Busy Tom!: Book reviews, a call for Gen. McMaster to step down, and talking this week in Seattle, Portland, SF, and LA
- By Thomas E. RicksThomas E. Ricks covered the U.S. military from 1991 to 2008 for the Wall Street Journal and then the Washington Post. He can be reached at email@example.com.
The New York Times Book Review on Sunday ran another of my big surveys of new books about military history. It begins thusly:
In the unusual THE ALLURE OF BATTLE: A History of How Wars Have Been Won and Lost (Oxford University, $34.95), Cathal J. Nolan seeks to demolish how historians view war — and succeeds surprisingly well. The traditional Western view of conflict is that the way to win a war is to seek battle and prevail. This is the approach embodied by Napoleon, made doctrine by Clausewitz, and captured on film in “Patton.” And it is entirely wrong, Nolan, a history professor at Boston University, says, as he conducts the literary equivalent of scorched earth warfare.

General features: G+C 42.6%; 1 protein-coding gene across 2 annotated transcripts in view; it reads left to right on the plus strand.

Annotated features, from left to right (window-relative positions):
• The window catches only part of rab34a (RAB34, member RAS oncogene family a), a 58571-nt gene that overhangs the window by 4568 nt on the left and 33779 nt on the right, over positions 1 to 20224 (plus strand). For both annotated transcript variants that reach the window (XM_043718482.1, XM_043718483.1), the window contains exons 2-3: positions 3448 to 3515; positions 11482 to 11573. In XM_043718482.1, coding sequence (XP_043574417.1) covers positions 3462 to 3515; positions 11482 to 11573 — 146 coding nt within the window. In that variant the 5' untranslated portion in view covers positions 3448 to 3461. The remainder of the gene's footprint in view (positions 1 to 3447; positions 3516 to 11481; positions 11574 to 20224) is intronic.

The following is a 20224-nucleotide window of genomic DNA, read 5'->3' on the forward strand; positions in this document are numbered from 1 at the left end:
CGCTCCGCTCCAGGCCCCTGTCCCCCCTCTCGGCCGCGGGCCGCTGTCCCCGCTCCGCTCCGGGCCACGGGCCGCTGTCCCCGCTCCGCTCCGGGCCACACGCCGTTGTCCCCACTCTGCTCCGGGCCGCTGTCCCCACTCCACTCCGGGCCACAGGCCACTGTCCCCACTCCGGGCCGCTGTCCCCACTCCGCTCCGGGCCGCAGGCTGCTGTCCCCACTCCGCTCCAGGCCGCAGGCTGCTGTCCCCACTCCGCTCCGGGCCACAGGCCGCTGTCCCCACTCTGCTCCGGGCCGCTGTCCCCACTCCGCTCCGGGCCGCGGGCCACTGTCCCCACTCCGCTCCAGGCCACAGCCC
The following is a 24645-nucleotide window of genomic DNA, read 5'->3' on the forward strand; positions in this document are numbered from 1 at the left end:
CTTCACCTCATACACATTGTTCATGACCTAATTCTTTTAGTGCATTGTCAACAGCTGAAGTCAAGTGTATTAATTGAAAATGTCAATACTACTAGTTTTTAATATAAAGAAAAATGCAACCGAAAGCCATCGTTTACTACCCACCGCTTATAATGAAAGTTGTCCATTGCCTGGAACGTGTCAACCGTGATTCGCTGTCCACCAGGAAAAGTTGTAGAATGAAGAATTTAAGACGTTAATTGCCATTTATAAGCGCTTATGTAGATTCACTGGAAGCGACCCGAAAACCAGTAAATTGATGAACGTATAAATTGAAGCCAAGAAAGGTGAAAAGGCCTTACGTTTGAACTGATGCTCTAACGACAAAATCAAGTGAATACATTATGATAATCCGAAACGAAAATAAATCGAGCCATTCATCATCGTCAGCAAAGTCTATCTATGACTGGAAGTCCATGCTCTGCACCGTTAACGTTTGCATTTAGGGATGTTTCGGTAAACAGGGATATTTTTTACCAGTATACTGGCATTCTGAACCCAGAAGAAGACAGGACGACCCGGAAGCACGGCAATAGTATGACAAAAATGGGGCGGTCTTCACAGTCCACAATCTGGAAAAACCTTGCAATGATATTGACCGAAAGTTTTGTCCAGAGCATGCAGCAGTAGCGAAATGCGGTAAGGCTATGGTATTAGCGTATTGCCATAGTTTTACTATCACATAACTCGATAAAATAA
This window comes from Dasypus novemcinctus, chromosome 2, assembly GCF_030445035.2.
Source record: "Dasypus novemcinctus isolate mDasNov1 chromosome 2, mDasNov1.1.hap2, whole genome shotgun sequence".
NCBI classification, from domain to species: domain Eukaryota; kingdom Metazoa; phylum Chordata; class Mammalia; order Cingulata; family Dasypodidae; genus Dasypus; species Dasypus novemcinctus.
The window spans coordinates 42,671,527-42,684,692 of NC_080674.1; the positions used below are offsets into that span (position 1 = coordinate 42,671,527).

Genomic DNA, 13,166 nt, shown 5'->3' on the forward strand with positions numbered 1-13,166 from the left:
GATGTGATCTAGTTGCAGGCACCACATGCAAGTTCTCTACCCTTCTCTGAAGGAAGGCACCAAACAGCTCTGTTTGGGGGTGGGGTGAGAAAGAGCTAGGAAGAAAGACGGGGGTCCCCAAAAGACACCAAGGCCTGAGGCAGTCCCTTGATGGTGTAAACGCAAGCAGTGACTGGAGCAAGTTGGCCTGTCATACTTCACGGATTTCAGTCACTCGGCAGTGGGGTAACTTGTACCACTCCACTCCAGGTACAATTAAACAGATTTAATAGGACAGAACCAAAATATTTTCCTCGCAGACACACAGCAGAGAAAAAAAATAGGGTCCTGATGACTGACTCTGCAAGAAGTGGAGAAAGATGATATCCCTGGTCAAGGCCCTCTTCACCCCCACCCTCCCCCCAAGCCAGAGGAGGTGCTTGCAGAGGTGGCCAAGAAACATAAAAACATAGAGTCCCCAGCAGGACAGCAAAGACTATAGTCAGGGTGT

Also on Sunday, Politico ran my call for Lt. Gen. H.R. McMaster to step down as national security adviser. I admire General McMaster, so why do I do that? Here’s my reasoning: “The saving grace of Donald Trump as president is his incompetence. … [So] the less control Trump has over the federal government, the better. Think of it this way: Which would be more dangerous, a Mafia family overseen by the cruel and competent Michael Corleone, or one led by his ineffectual brother Fredo? So, I say, Let Donald be Donald.”
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